As goals are set and growth plans are discussed, many agencies and digital tools get to the point where it is decided one method of grooming future clients might be through newsletters.
Surely there are good reasons for it as there are several great examples of excellent digital marketing newsletters to subscribe to. However, what is the strategy?
Why do some of these newsletters exist? It is not enough to syndicate out a constant stream of company blog posts that appear to be written by virtual assistants with minimal industry knowledge. That won’t work.
What type of content is needed?
Like any medium, the creative used depends entirely upon the target audience and the psychological triggers that audience will respond to. First, decide who it is that you’re targeting. For most digital agencies and tools, this isn’t too difficult, and I can cheat a bit because I am typically targeting some of the same buyer personas, such as readers of Digital Agency Network. For simplicity, let’s classify the buyer persona as either an owner or executive level in (or overseeing) the marketing function.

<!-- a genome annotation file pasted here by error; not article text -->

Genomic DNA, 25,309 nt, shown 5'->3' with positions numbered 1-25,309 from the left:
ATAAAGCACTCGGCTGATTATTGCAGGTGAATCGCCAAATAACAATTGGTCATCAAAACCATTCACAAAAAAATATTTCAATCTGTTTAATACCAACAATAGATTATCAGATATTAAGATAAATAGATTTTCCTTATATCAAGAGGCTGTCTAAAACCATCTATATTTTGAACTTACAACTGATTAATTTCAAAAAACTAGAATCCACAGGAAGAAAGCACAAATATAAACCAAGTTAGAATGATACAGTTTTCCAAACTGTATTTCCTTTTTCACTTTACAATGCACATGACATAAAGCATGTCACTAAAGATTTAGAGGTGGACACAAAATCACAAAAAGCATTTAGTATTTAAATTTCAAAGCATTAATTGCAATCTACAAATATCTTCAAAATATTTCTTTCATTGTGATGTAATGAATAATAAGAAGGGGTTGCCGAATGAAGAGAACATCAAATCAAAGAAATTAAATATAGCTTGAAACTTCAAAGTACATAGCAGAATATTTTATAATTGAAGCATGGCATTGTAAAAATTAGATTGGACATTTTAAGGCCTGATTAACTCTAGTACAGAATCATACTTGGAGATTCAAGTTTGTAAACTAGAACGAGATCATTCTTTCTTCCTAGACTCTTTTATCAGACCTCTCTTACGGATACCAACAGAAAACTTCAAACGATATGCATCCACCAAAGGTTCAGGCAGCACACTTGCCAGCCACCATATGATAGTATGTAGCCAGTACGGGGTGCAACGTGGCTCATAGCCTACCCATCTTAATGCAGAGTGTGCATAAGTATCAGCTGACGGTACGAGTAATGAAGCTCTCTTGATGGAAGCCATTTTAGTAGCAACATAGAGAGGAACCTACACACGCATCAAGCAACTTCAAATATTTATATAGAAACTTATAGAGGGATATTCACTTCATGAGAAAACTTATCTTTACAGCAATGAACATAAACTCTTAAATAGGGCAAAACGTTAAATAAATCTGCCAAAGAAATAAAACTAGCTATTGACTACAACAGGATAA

What does this buyer need? It’s the same response as my favorite answer to most SEO questions: it depends. If the buyer persona you’re targeting is more the end practitioner, then the content in a newsletter needs to be geared towards those in the weeds such as what is provided by Aleyda Solis’s #SEOFOMO and Kevin Indig’s Growth Memo.
The audience that we’re focused on, however, oversee these functions. What’s important to them? They don’t have time to try and understand the nuance of most technical pieces and thus need a broader overview of the information that can be delegated or acted upon at a higher level in order to either increase revenue, decrease costs, save time, or save focus.
Something like Saijo George’s TL;DR Marketing comes to mind for article summarization. For execs in the influencer niche, we all look forward to reading Friday’s summary of influencer news by Influence Weekly.
So, why should digital agencies start a newsletter?